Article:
Le Mesurier had been a towering figure in an against-the-odds effort to save civilians from the Syrian and Russian governments’ barrel bombs and airstrikes. The organization that he founded, Mayday Rescue, has trained a civilian rescue team in Syria known as the White Helmets and overseen international government funding to it.
“It is with very heavy hearts that Mayday Rescue must confirm the death of James Le Mesurier,” the organization said in a statement. “James dedicated his life to helping civilians respond to emergencies in conflicts and natural disasters. Nowhere was the impact of his important work felt so strongly as in Syria.”
Le Mesurier was awarded an Order of the British Empire by Queen Elizabeth II in 2016 for his work in Syria.
When bombs strike residential neighborhoods that lie outside Syrian President Bashar al-Assad’s control, it is the White Helmets who respond, pulling families from the rubble and rushing casualties to the hospital. The group has been credited with saving thousands of lives and has documented chemical weapons attacks that spurred U.S. military action against targets linked to the Syrian army.
That work had made the White Helmets, and Le Mesurier, a prime target for attacks by the Syrian and Russian governments and media, which placed them at the center of conspiracy theories and claimed they had terrorist links.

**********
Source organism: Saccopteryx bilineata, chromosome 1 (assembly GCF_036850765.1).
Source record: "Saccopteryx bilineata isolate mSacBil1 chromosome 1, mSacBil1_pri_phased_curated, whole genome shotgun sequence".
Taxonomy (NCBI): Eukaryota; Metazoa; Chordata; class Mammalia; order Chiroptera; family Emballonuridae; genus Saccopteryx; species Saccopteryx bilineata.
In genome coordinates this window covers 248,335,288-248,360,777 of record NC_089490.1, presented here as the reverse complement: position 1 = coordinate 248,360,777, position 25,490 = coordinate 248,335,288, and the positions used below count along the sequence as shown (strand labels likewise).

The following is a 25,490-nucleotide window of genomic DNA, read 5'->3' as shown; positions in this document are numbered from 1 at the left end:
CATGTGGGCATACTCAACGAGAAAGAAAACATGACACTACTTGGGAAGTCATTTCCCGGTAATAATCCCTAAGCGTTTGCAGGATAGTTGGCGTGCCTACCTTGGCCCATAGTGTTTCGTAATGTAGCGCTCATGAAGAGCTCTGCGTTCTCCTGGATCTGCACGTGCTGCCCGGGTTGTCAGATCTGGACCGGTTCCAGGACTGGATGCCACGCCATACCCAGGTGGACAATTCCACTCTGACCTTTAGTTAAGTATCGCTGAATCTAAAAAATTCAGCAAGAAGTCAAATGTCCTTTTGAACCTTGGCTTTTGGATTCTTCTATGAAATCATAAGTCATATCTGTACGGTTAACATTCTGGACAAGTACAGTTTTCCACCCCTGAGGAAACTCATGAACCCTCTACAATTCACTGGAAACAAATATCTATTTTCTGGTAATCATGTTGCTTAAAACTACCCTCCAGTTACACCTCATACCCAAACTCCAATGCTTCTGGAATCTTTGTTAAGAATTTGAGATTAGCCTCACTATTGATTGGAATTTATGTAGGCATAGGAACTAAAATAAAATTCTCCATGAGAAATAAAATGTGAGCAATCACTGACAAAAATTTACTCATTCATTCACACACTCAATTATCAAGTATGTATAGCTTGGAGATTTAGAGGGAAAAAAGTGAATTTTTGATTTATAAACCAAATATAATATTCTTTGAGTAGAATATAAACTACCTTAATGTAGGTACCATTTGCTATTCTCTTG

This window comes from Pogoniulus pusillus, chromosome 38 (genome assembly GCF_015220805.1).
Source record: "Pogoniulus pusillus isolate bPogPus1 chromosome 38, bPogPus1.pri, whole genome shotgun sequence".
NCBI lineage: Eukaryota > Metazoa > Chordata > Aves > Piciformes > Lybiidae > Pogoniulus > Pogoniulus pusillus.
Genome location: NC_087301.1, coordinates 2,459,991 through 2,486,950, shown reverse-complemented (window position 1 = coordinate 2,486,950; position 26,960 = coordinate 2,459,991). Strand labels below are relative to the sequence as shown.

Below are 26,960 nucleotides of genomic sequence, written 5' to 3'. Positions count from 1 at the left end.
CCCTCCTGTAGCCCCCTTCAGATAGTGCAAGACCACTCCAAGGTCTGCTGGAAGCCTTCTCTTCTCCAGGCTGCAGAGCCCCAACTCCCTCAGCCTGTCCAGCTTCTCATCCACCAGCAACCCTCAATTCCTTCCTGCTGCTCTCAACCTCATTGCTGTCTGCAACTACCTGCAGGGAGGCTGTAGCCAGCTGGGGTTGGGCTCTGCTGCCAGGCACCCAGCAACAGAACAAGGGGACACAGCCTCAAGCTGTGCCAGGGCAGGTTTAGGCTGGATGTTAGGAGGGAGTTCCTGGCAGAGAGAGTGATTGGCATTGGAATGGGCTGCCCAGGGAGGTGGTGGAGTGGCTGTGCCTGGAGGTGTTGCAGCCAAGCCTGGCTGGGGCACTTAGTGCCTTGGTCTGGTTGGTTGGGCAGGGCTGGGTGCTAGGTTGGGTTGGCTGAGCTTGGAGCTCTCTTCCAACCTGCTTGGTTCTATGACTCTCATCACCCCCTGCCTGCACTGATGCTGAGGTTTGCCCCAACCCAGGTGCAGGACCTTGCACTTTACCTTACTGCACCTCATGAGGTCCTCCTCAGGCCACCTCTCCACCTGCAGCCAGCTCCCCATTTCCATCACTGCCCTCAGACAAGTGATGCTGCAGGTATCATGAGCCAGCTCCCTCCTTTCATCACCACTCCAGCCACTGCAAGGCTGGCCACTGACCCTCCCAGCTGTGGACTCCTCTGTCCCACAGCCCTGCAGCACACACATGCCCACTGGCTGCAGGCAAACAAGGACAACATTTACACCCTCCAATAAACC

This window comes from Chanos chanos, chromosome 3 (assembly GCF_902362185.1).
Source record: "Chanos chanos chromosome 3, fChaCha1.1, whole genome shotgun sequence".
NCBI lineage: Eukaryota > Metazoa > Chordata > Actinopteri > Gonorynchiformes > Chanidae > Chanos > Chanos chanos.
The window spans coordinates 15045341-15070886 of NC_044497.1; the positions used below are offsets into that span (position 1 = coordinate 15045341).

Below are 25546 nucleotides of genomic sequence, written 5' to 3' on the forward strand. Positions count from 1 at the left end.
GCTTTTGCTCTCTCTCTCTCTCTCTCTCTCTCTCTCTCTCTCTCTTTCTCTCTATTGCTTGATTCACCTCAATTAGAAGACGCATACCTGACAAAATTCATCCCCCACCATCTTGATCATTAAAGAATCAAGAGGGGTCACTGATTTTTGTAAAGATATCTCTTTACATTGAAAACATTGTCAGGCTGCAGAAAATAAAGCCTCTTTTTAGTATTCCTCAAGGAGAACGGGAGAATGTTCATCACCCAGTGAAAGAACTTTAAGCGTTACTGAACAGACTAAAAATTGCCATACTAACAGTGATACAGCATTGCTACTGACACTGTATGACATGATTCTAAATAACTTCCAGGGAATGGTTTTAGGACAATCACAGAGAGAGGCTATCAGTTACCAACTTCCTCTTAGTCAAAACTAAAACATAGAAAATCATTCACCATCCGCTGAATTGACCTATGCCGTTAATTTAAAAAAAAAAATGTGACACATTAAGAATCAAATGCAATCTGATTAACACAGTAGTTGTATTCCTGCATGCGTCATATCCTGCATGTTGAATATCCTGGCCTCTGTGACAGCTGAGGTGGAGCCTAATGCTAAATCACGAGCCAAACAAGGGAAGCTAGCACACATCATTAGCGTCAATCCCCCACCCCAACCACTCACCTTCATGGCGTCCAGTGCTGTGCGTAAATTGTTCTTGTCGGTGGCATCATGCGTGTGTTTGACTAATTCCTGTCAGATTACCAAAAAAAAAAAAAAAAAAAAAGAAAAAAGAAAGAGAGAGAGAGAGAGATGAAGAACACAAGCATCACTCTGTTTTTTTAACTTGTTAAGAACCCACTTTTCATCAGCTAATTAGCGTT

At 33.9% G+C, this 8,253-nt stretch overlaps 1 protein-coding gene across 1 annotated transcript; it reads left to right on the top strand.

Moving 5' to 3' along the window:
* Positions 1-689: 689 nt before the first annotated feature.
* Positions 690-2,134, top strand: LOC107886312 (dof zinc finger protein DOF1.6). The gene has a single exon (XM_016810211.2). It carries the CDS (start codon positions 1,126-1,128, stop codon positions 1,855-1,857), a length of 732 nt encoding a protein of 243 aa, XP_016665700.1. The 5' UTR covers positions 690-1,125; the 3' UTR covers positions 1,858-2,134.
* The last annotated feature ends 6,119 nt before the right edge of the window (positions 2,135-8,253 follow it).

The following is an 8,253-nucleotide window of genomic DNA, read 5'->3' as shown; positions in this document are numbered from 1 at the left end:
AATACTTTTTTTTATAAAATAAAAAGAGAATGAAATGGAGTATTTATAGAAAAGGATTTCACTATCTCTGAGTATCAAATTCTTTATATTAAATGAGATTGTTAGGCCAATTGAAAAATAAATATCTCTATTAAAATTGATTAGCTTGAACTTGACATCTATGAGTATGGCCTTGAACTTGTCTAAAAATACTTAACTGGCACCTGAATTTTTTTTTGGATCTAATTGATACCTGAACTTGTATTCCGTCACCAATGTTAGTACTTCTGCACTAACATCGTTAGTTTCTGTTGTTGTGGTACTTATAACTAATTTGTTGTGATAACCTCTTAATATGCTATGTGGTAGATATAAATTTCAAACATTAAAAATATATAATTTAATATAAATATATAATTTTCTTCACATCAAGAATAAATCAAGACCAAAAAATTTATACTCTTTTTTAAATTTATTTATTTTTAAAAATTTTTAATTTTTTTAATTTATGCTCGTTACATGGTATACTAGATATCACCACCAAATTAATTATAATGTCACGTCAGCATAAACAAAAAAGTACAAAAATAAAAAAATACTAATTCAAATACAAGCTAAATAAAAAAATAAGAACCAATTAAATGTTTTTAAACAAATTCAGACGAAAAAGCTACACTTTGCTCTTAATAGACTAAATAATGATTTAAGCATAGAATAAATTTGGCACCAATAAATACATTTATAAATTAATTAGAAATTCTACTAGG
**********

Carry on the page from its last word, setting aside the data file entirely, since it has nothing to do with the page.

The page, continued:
“The White Helmets’ co-founder, James Le Mesurier, is a former agent of Britain’s MI6, who has been spotted all around the world, including in the #Balkans and the #MiddleEast,” the Russian Foreign Ministry wrote on its Twitter account on Friday, claiming he had a connection to “terrorist groups.”
Although the White Helmets has been forced into a smaller and smaller swath of territory, increasingly controlled by militants, it says it remains a neutral civil defense force, focusing rescue efforts on the 3 million civilians caught between hard-liners and a government pushing to retake territory.
In an interview with The Washington Post earlier this year, Le Mesurier said the accusations had taken a heavy toll on the rescue workers whom his organization supported.
“What you need to understand is that these guys are the ones still fighting to save lives. They didn’t get into this job because they were political. They were bakers, engineers and just normal people,” he said. “But when it was a choice between fleeing or saving lives, this is what they chose: to stay, and to make a difference.”
Sarah Dadouch in Beirut contributed to this report.